Posts Tagged ‘animal rights

27
Jul
09

Indian Part Two: Hypocrisy?

In my article Indian, I talked about some of man’s cruelty to animals that perhaps most of us are not even aware of. One of the examples I used was the farmed chicken (another was about the tethering or chaining of dogs):

The farmed chicken is one of the most unfortunate creatures on the planet. Imagine being born and raised all of your 45-day life in cramped captivity, fed and injected with chemicals to artificially speed up growth, not once being able to experience sex, and enduring rough transport in a steel cage with little or no protection from the hot sun, wing-to-wing with your brothers and sisters who are just as thirsty and stressed as you, to the slaughterhouse where they cut your throat and let you bleed to death. They don’t even shock you into unconsciousness first.

Ironically, the fighting cock is infinitely luckier. Well fed, well cared for, petted and sheltered, they are not made to fight until they are about a year old. If they die in a fight they often die quickly and painlessly through a blade to the heart, and the last moments of their lives are pure adrenaline. And if they never lose after so many fights, they will retire as studs, chasing and mating with the hens all around.

Although not as lucky as the fighting cock, the native chicken still enjoys better treatment than its farmed cousins. Even though their throats will still be cut to make them bleed to death, at least they get to enjoy life running around and chasing the hens. And when they die, they die being hunted for food like a wild animal, as how Nature intended all animals should die. (from Indian)

Then I had a little predicament. Presently I am trying to raise catfish (hito) in drums, with as many as two hundred per barrel. At first I felt some guilt and even judged myself to be a hypocrite because I was advocating animal rights but violating them at the same time. But then after some pondering, I figured that perhaps the chicken and the catfish are very much different when it comes to being raised in an overcrowded environment.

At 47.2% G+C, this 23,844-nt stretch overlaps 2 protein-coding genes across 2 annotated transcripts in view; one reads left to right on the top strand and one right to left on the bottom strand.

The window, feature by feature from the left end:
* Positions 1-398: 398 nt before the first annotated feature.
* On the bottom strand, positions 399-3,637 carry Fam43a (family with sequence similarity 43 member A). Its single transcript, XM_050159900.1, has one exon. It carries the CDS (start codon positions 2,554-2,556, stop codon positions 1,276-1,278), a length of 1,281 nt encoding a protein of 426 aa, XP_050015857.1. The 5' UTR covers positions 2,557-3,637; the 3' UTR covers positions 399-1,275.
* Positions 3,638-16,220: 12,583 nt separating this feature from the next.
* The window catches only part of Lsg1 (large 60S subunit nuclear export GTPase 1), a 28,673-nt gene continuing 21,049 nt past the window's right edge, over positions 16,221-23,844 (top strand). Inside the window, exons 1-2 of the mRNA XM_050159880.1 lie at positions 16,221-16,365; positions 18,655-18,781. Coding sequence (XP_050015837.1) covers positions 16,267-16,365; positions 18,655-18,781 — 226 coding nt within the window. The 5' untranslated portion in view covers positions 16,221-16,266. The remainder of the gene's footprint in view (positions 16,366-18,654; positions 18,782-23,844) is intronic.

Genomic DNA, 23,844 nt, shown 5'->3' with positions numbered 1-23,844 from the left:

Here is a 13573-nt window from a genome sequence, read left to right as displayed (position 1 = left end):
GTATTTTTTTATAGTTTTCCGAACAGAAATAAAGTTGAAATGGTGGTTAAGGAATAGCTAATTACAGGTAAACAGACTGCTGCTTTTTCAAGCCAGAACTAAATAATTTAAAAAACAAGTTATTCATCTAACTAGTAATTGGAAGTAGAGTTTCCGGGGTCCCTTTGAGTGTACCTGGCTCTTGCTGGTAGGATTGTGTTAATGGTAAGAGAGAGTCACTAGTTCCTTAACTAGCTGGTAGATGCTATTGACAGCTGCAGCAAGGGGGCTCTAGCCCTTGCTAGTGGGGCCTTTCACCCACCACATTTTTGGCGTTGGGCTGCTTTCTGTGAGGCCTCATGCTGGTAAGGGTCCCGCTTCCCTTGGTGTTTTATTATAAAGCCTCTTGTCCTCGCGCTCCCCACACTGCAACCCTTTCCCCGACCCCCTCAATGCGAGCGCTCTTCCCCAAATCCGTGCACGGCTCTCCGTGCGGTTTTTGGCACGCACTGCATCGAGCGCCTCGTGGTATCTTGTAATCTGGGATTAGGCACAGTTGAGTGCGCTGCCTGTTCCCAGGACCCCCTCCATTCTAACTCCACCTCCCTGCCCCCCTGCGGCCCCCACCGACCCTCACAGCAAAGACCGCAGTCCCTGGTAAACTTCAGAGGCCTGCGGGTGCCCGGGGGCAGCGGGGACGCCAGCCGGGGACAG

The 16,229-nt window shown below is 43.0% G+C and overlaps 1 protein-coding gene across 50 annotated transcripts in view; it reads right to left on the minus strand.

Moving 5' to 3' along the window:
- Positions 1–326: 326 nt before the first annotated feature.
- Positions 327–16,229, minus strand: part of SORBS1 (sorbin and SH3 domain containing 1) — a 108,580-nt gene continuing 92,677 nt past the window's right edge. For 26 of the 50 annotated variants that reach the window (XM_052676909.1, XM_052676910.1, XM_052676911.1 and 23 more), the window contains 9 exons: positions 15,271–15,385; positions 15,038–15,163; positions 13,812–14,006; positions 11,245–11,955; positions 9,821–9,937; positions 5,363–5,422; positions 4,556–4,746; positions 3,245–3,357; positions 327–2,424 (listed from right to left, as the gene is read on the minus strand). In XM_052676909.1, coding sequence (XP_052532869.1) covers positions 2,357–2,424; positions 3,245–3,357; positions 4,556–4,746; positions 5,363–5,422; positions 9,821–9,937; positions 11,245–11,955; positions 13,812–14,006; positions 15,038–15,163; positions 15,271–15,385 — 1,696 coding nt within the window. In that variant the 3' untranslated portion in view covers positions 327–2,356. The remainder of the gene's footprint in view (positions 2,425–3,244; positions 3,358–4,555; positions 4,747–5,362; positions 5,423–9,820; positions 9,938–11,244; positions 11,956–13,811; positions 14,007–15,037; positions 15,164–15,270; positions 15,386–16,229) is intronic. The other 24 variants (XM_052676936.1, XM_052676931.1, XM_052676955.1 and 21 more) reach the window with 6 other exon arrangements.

First, I think chickens are way smarter than catfish because they have social structures and protective instincts towards their young. The catfish’s only social structure, on the other hand, is simply that no catfish smaller than the biggest catfish’s mouth can keep on swimming for long.

Second, I do not inject my catfish with chemicals to speed up their growth. Imagine a 45-day­ old chicken (it’s still a chick actually), with a chick’s bones and internal structure, forced to carry almost one kilogram of its own weight. To us humans, it would be like a child with the body size and weight of an adult, trying to stand up and walk.

Lastly, while the farmed chicken is raised in a hot environment, I always keep my catfish cool by controlling the ambient factors to make their lives as comfortable and happy (catfish-happy) as possible. So when the time comes that someone eventually eats them, at least they lived a life as good as any catfish could hope for.

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14
Jun
09

Indian

(First published in February 2009)

It’s almost three in the afternoon and I am alone in my room. Curtains drawn against the sun and the air conditioner set on high, I am comfortably sitting on my high-back chair and contemplating the blessings of our time.

For one, we can now turn dark into light, light into dark, warm into cold, cold into warm, day into night, night into day. Our ancestors, on the other hand, had to set their schedules to the rising and setting of the sun. But we, we can sleep all day after partying all night. I wonder if our ancestors partied at all.

And many wonder how just over a decade ago we managed without cellphones. Well all I can say is, before cellphones, when we were set to meet someone we would go to the agreed place on time. And a person who stood you up was called “Indian” (I wonder about the origin of this usage of that word). But in this age of mobile communications, we never hear that word anymore in that particular context because we can now text that we are going to be late or request to move the meeting to another date. Oh how civilized we had become.